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A-Z Databases

Find the best library databases for your research.

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New / Trial Databases

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The following databases are newly acquired or being evaluated for a future subscription.
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An international consortium of more than 750 academic institutions and research organizations, Inter-university Consortium for Political and Social Research (ICPSR) provides leadership and training in data access, curation, and methods of analysis for the social science research community. ICPSR maintains a data archive of more than 250,000 files of research in the social and behavioral sciences. It hosts 21 specialized collections of data in education, aging, criminal justice, substance abuse, terrorism, and other fields. ICPSR collaborates with a number of funders, including U.S. statistical agencies and foundations, to create thematic data collections and data stewardship and research projects. You must create a personal account to get access to the datasets. ICPSR IS ONLY AVAILABLE TO THE GONZAGA COMMUNITY
New
Political Extremism and Radicalism in the Twentieth Century offers researchers a diverse range of content including campaign materials, periodicals, propaganda, government records, oral histories, and various ephemera that allow researchers to explore a wide variety of fringe political movements in new and innovative ways.
New
Supreme Court Insight, 1975-2016, is a complete online collection of full opinions from Supreme Court argued cases, including per curiam decisions, dockets, oral arguments, joint appendices and amicus briefs. Content associated with each case is compiled on a dynamic page organized to facilitate understanding of the judicial process, and is also retrievable on a document-by-document basis. This collection covers content through the 2016/2017 term.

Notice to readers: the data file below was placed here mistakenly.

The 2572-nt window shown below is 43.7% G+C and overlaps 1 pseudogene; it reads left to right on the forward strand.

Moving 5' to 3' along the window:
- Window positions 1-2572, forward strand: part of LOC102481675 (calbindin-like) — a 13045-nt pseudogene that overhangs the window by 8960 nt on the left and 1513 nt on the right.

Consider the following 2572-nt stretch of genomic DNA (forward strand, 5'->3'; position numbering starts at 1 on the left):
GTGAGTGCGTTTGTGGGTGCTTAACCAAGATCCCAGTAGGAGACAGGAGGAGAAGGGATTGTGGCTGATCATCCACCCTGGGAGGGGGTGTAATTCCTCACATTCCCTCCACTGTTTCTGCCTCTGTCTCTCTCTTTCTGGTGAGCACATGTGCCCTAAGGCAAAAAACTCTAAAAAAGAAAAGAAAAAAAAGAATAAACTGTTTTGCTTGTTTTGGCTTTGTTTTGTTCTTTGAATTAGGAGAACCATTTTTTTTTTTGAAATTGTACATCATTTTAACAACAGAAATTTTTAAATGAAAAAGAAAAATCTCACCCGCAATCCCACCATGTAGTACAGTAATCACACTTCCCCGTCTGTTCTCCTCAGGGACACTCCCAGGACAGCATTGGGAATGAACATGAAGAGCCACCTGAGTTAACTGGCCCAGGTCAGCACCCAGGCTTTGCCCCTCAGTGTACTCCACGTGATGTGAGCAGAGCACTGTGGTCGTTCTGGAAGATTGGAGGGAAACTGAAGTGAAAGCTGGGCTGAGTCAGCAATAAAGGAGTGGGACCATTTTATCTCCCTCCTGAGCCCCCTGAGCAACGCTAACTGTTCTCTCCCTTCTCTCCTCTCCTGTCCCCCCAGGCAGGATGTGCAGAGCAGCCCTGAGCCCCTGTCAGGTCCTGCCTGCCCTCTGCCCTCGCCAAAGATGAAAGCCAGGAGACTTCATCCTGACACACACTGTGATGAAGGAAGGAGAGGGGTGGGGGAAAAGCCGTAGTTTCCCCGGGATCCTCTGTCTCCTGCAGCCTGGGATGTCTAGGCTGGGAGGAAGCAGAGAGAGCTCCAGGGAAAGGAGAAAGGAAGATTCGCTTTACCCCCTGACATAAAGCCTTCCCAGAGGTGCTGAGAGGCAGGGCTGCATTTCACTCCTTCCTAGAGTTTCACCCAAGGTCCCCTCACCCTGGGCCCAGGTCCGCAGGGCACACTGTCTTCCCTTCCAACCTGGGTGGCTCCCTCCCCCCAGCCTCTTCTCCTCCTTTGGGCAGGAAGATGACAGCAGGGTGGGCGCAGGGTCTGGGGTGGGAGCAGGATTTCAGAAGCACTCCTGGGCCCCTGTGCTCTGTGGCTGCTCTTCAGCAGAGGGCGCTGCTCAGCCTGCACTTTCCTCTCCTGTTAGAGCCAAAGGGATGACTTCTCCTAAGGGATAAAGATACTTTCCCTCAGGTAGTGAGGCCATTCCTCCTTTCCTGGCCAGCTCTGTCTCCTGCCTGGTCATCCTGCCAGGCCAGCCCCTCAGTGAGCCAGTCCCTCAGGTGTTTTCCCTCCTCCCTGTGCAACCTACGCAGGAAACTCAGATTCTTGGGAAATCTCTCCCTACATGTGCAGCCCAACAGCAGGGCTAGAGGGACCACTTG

New
Swank is a video streaming service for feature films that are being used in classes this academic year. The selection of films will vary depending on faculty needs. Titles range from older Hollywood classics, to Hitchcock films and also some newer releases.

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Database Searching Tips & Tricks

While searching:

  • Limit to peer-reviewed journals. That's what your professors expect you to use in your research.
  • Narrow your search. Add a date range, keyword, etc. 
  • Expand keywords with truncation:  bicycl* (retrieves bicycle, bicycles, bicycled, bicycling).
  • Read the abstract of an article to find out if it really is beneficial to your research.
  • Ask for help:  http://researchguides.gonzaga.edu/reference. Librarians can suggest the best databases for your topic, help you with your search strategy, and answer questions about using library resources.

Database Searching Tips from Foley Librarians

  • LOOK AT THE WHOLE SCREEN FIRST. Before you start searching in an unfamiliar database, look at the whole search screen first. What search tools are available to you? Are there check boxes, limiters, subject headings, indexes, a link to get help?
  • KEEP IT SIMPLE. Search with only the most necessary keywords from your topic and don't use all of them at once. Example (keywords in italics): What are the effects of global warming on the animals in national parks?  You might want to get more specific and search for:  climate change, wildlife, Yellowstone
  • FIND A FEW (2-3) RELEVANT ARTICLES. You don't need to start with 20 articles; find a couple of very relevant ones and read those first. You may discover other topics, authors or references or you may decide to change your topic.
  • SEARCH USING SUBJECT HEADINGS.  Browse a database’s Thesaurus or list of Subject Terms to find subject headings relevant to your topic OR use a subject heading link in an article record to search for more articles with that heading. The Using Subject Headings tutorial below explains it better.
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